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First Circuit Revives Loestrin 24 Fe Antrust Case, Ruling that "Pay for Delay" Does Not Require Money

In a major development in the “pay for delay” line of antitrust cases, the First Circuit Monday returned In re Loestrin 24 Fe Antitrust Litigation, 14-2071 (1st Cir. Feb. 22, 2016), to the district court in Rhode Island, after holding that collusion between a brand-name pharmaceutical manufacturer and a generic manufacturer to keep the generic off the market need not involve an exchange of cash.
The case began after generic drug manufacturers Lupin Pharmaceuticals, Inc, and Watson Pharmaceuticals, Inc. asserted that Warner-Chilcott PLC (now part of Actavis PLC) had no legal right to a patent for its Loestrin 24 Fe contraceptive. Instead of fighting their challenges, Warner-Chilcott got the generics to agree to delay offering their low-cost versions of the Loestrin 24 Fe contraceptive in exchange for lucrative side deals.
The catch was that these side deals did not involve any cash. In FTC v. Actavis, 133 S.Ct. 2223 (2013), the Supreme Court ruled that these types of “reverse payments,” in which a patent plaintiff pays off a supposed infringer, can amount to antitrust violations. The question was whether this only applied when the payment was in pure cash or if it is of something else of value. The Actavis Court said that it would leave these kinds of questions to the lower courts to decide. Id. at 2238.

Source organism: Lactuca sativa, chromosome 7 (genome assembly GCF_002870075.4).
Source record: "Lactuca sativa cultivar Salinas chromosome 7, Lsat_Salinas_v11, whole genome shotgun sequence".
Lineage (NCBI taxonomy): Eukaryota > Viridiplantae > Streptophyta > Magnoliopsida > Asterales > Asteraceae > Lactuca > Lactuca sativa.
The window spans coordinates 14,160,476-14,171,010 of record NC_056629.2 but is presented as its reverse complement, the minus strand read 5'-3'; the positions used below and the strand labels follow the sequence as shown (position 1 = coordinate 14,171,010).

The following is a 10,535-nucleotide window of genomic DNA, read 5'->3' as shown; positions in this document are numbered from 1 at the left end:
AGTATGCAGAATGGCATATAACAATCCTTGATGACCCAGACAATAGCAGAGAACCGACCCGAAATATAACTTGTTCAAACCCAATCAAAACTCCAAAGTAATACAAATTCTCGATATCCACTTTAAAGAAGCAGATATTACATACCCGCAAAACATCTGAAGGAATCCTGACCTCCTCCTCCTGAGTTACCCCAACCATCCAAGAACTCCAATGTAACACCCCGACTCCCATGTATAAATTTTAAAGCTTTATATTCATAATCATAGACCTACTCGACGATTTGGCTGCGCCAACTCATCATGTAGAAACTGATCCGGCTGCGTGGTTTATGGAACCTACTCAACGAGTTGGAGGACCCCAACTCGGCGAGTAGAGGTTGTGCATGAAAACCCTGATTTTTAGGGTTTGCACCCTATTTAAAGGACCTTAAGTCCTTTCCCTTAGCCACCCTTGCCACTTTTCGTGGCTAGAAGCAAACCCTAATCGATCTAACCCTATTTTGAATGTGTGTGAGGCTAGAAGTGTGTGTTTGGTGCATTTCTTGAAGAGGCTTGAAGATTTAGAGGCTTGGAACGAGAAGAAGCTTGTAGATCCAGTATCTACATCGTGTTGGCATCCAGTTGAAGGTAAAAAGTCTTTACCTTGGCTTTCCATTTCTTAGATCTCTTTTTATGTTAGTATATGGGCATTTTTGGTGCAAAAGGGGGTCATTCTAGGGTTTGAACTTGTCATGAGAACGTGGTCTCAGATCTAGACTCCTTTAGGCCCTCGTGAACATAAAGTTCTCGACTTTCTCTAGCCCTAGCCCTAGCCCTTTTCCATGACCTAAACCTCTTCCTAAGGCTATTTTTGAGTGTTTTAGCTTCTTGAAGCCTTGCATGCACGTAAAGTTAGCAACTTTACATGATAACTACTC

The U.S. District Court of Rhode Island held that Actavis only applied to cash payments and dismissed the consolidated cases in 2014 at the motion to dismiss stage. In re Loestrin Antitrust Litigation, 45 F. Supp. 3D 180 (D.R.I. 2014).
However, in an opinion written by First Circuit Judge Juan R. Torruella, the First Circuit ruled that payments can involve side deals that are of value. Judge Torruella pointed that in Actavis itself the Supreme Court had noted that the brand manufacturer had also provided side deals to the generics.
He also noted that the Third Circuit, along with district courts in the First, Second, Third and Ninth Circuits, had agreed that payments could involve more than just cash.
The ruling will likely subject the settlement of any patent litigation between a brand pharmaceutical manufacturer and a generic that involves the exchange of something of value for an agreement to delay marketing their drug to a degree of scrutiny for possible antitrust violations.
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